Perhaps we should call religious “objective morality“….. “non-thinking morality” or “blind acquiescence morality“.

There are actually no amoral primate social groups anywhere in the World. Even Baboons have codes of conduct. The biologist Edward Wilson describes instances where chimps jump into water to save drowning mates. He suggests this is a primitive version of morality.

Michael Shermer, the American scientist has noted that certain traits are noticeable in great apes:

attachment and bonding, cooperation and mutual aid, sympathy and empathy, direct and indirect reciprocity, altruism and reciprocal altruism, conflict resolution and peacemaking, deception and deception detection, community concern and caring about what others think about you, and awareness of and response to the social rules of the group.

This suggests a rather primitive form of moral codes, to aid the survival and progress of a social group.

I would argue that morality is innate, it has evolved along with humanity over millions of years. It is an essence of solidarity and survival. For a good person to commit a great evil, is far more often committed because the person believes they have permission from a God to commit such an evil. Evil people will always do evil things, good people will only do evil things for their “conceptual anchor” be it a political concept or a religious concept. A suicide bomber who blows himself up outside of a hotel or a school, is not necessarily born with the belief that killing innocent people including children is a moral act. Their interpretation of their faith is what guides them to commit atrocities, so how fucking dare the religious apologists try to suggest that they have the monopoly on objective morality, because for too long all it has achieved is the casting of a vicious and violent and hateful shameful shadow over humanity.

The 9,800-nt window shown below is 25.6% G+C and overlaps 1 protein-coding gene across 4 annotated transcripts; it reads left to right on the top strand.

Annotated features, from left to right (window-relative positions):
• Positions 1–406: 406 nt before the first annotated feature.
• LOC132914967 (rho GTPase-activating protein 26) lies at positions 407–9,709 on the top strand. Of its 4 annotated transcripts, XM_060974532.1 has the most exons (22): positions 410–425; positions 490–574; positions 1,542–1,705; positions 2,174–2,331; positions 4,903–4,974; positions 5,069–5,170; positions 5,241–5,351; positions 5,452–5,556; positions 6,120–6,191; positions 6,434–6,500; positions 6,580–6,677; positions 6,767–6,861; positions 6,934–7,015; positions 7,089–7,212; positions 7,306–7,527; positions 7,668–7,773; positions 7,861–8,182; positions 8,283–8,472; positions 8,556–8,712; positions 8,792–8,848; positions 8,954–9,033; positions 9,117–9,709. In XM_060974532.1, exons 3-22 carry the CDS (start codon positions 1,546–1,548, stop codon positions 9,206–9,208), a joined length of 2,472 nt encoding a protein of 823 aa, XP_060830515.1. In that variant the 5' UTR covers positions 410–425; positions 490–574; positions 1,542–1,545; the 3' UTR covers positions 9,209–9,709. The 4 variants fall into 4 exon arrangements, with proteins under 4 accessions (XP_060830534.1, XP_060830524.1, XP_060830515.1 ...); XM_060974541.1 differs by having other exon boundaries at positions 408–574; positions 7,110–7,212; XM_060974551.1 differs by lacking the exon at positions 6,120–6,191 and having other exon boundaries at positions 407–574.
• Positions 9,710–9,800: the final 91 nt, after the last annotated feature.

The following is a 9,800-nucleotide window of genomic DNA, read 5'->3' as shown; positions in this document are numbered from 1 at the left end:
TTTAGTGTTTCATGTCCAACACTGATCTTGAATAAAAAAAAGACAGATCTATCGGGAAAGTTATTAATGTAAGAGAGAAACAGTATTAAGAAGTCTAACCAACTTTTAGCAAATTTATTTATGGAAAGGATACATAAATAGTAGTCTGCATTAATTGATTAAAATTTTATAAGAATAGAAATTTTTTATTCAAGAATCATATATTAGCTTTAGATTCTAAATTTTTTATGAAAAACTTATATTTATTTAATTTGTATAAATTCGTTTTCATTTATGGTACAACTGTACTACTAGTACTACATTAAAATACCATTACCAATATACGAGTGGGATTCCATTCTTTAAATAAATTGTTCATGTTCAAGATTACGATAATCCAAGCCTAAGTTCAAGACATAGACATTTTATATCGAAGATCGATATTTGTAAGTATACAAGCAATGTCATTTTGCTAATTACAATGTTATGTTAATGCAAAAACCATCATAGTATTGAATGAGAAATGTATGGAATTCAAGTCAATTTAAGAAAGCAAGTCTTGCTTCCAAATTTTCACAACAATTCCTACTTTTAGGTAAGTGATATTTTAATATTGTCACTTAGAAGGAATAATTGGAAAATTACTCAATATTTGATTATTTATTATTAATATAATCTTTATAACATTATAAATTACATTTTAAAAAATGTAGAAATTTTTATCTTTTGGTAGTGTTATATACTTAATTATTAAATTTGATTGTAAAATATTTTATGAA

I would also go one step further and claim that religion came about as a product of morality, not the other way around. Fear of punishment was a great way to get humanity to obey certain rules of conduct, very similar to how Hitler used the abstract “conceptual anchor” of Nationalism.

Is it true that without a divine dictator, everyone would do exactly as we wished? We would all be murdering our way through life? No. Of course not. Morality is socially evolved, and a product of survival. Nothing else.

“If we believe absurdities, we shall commit atrocities” — Voltaire


My law on marriage

February 26, 2011

If we are to take the Biblical view, that marriage is between a man and a woman, we must look at what Biblical marriage stood for. Christians who oppose gay marriage, if they are going to use to the Bible to try to justify their prejudices, must be consistent and follow through with the Biblical guide to marriage. So perhaps we should use the Bible to structure a new Federal law on the Defence of Marriage. Let’s call it, Futile Democracy’s Defence of Marriage Act 2010. I took it upon myself to write it up:

Section 1 define marriage:
A marriage is defined as a union between a man and a virgin woman.
Deuteronomy 22:13-21
A marriage is also valid, in the eyes of God and so the eyes of the United States Congress, if it is between a man and his sister.
Genesis 20:1-14
The union also permits the man to take concubines whenever he sees fit.
2 Sam 5:13
2 Chron 11:21

Section 2 relating to women as captives:
If a man within the United States of America finds a desirable woman in a room of captives, he is entitled to marry her on the spot, without her consent.
After marrying a captive, it is required, by the consent of the United States Congress, that the man must first take her home, and shave her head.
Deut. 21:11-13

Section 3 relating to women as property: